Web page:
Why Bibliotherapy Offers a Health Boost

By Ben Hamill - November 15 2019

Bibliotherapy is a modern word for an ancient practice – reading texts that are prescribed, as medicine might be, to help with healing. The material can be nonfictional or fictional, depending on the “patient’s” needs. The core idea is that books can help transform the way people live and look at life, helping them to overcome seemingly impossible obstacles.

Although the concept has quite a following in the United States and Britain, it is only just coming to mainstream public attention in Canada. While it might sound a little romantic or fanciful, there is plenty of scientific evidence on the benefits of reading.

Studies show that regular readers live longer, are less stressed, sleep better and have more self-esteem. Bibliotherapy seeks to formalise and quantify the reading treatment and therapy process through its Social and Clinical streams. The approaches differ, but their philosophy is the same.

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Clinical Bibliotherapy

Clinical Bibliotherapy is targeted and precise. Patients, who are being treated by psychiatrists and other medically trained doctors, complete a questionnaire about their reading habits and personal problems.

Their medical professionals will then “prescribe” a reading list, usually in conjunction with other treatments and talk therapy. If they’re feeling heartbroken or angry, for instance, they might be told to read Brontë or Hemingway. Someone grappling with grief and the meaning of life could be given a dose of Man’s Search for Meaning by Viktor Frankl.

Social Bibliotherapy

Dr Natalia Tukhareli, Library and Information Services Director at the Canadian Memorial Chiropractic College, is the country’s best-known proponent of Social Bibliotherapy. Based in Toronto, she has been working hard to popularise the practice across Canada for the past decade.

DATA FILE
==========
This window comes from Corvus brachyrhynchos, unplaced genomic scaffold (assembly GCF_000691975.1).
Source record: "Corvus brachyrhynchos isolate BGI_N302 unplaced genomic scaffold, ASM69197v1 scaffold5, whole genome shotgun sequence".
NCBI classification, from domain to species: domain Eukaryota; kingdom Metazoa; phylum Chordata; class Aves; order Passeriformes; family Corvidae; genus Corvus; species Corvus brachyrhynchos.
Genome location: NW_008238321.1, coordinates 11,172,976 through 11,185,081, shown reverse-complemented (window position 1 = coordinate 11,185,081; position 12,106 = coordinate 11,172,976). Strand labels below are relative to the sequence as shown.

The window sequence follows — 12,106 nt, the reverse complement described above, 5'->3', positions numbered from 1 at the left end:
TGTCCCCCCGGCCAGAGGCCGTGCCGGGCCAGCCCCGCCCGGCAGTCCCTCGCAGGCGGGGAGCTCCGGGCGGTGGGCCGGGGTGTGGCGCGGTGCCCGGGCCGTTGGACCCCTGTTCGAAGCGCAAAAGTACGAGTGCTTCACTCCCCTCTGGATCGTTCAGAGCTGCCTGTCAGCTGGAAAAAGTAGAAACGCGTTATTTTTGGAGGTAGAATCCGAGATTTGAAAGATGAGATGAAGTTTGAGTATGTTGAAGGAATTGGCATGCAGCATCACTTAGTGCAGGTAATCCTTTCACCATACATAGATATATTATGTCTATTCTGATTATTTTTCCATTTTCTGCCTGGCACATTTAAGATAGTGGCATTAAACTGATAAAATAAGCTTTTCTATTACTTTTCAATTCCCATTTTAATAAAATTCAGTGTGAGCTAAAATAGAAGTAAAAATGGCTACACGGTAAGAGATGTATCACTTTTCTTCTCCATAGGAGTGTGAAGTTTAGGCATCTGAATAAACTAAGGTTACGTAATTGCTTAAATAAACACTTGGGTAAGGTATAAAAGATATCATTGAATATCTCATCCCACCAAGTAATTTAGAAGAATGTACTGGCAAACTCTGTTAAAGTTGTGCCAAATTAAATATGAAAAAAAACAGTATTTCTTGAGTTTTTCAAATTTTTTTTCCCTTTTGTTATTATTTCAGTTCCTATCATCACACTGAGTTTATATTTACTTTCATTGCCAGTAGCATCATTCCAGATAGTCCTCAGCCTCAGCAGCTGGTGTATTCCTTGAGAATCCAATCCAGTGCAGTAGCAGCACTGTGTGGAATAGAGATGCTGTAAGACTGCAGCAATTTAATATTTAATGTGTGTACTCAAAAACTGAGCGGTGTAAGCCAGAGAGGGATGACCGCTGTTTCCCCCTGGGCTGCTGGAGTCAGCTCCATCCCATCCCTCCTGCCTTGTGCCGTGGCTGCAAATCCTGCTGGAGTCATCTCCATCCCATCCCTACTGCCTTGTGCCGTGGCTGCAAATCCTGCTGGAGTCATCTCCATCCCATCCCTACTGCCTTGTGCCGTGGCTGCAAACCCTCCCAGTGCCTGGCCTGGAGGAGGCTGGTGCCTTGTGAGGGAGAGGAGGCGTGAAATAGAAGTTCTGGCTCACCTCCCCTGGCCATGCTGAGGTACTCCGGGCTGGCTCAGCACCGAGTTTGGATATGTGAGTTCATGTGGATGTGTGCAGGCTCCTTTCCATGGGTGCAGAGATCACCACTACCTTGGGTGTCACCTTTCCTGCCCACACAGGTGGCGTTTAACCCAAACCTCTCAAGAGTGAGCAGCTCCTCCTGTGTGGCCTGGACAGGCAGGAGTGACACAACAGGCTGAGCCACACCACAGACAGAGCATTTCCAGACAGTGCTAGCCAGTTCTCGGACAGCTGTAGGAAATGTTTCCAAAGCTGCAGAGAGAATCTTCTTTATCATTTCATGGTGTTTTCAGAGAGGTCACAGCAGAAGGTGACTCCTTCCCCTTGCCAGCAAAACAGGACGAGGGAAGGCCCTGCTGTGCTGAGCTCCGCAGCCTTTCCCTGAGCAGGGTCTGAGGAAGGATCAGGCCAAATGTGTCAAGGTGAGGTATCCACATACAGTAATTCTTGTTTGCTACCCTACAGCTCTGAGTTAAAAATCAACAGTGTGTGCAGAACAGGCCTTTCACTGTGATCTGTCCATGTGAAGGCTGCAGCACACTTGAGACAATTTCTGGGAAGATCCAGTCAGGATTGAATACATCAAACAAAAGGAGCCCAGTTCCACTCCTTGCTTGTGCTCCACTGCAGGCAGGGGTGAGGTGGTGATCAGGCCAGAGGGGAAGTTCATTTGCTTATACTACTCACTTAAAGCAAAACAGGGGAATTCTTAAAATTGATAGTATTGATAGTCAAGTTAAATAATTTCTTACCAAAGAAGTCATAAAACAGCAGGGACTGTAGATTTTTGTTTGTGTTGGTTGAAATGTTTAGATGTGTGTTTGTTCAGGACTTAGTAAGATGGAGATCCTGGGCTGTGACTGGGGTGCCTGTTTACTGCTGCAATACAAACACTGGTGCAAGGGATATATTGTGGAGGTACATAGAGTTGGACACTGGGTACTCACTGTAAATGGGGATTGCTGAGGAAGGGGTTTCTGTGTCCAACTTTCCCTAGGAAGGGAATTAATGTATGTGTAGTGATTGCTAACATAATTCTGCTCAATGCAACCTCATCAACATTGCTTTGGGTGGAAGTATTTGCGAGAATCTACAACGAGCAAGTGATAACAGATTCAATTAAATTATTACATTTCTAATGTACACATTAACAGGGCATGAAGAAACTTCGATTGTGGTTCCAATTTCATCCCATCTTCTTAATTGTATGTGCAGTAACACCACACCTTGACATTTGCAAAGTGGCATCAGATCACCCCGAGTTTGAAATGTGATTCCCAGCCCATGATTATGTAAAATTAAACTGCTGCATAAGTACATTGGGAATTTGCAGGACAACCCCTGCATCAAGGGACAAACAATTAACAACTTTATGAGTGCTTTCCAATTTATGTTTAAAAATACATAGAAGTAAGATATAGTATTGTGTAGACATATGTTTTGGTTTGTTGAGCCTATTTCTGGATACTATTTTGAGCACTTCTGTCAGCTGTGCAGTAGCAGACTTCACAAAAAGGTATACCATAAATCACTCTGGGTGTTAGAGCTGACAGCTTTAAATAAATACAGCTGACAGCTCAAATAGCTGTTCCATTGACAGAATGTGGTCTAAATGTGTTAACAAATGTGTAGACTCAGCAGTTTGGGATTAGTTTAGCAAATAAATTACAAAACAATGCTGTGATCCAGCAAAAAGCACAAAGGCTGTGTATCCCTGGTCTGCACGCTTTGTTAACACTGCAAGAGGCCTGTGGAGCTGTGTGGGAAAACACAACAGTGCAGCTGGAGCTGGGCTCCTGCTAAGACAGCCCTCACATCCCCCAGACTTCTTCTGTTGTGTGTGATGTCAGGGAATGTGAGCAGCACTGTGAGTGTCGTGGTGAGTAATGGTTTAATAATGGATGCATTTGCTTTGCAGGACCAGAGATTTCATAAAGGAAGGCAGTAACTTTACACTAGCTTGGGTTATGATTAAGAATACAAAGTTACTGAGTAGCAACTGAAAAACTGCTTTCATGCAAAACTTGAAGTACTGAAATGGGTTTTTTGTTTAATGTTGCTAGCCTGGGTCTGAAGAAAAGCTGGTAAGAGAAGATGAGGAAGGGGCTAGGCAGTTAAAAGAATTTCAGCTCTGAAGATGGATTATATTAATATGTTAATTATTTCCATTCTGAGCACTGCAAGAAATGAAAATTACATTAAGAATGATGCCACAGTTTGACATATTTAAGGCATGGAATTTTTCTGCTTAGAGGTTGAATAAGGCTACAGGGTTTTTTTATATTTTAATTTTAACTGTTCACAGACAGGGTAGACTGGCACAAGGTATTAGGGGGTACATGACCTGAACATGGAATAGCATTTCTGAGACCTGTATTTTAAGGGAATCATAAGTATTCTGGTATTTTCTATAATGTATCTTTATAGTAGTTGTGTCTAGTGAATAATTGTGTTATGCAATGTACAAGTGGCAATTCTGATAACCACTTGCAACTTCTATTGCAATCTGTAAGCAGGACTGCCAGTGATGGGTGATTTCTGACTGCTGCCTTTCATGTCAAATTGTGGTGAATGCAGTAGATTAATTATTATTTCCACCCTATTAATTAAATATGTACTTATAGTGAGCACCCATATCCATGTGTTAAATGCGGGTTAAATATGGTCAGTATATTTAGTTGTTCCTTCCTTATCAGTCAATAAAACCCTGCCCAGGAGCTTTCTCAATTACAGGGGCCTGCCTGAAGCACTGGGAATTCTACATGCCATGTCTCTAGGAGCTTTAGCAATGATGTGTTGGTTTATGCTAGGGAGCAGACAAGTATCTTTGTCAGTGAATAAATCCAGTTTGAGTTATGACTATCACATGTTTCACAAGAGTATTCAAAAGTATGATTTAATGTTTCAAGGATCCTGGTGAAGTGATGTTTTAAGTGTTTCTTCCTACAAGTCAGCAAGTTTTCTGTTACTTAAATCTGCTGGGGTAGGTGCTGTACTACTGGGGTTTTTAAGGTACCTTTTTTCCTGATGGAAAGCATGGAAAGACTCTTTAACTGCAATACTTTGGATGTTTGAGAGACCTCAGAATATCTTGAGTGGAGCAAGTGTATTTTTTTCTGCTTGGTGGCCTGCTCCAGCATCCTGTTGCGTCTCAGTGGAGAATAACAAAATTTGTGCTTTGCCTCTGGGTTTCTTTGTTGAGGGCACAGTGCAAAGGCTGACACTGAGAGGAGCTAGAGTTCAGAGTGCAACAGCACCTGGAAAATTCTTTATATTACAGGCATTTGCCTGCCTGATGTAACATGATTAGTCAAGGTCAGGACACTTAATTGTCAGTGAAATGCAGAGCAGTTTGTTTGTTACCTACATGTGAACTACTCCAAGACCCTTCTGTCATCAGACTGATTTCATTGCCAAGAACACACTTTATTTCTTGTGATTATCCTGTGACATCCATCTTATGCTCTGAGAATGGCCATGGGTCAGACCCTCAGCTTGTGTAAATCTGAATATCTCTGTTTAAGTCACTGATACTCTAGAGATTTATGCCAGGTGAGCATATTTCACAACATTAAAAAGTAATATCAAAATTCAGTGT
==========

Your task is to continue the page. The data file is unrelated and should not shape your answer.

While Bibliotherapy originated in medical settings, Tukhareli’s programmes seek to take the practice further. In her words, “this is the future”, and she hopes to use her courses to build confidence, resilience and general well-being.

Tukhareli bases her practice on “shared reading”, an intervention model used by several London groups. One person reads a passage aloud, and everyone is then encouraged to share the thoughts, memories or feelings that are evoked. Educators and librarians in retirement villages, community centres, prisons and other group institutions often use the technique.

Packages of prescribed reading can be created, to help facilitate a group working to support each other through specific issues, questions or life in general. Harnessing the power of the written word in a concrete way makes a kind of intrinsic sense, and Tukhareli is currently involved in Canada’s fist government-funded Social Bibliotherapy pilot project. Canada seems to be ready to start embracing the practice of reading for healing.

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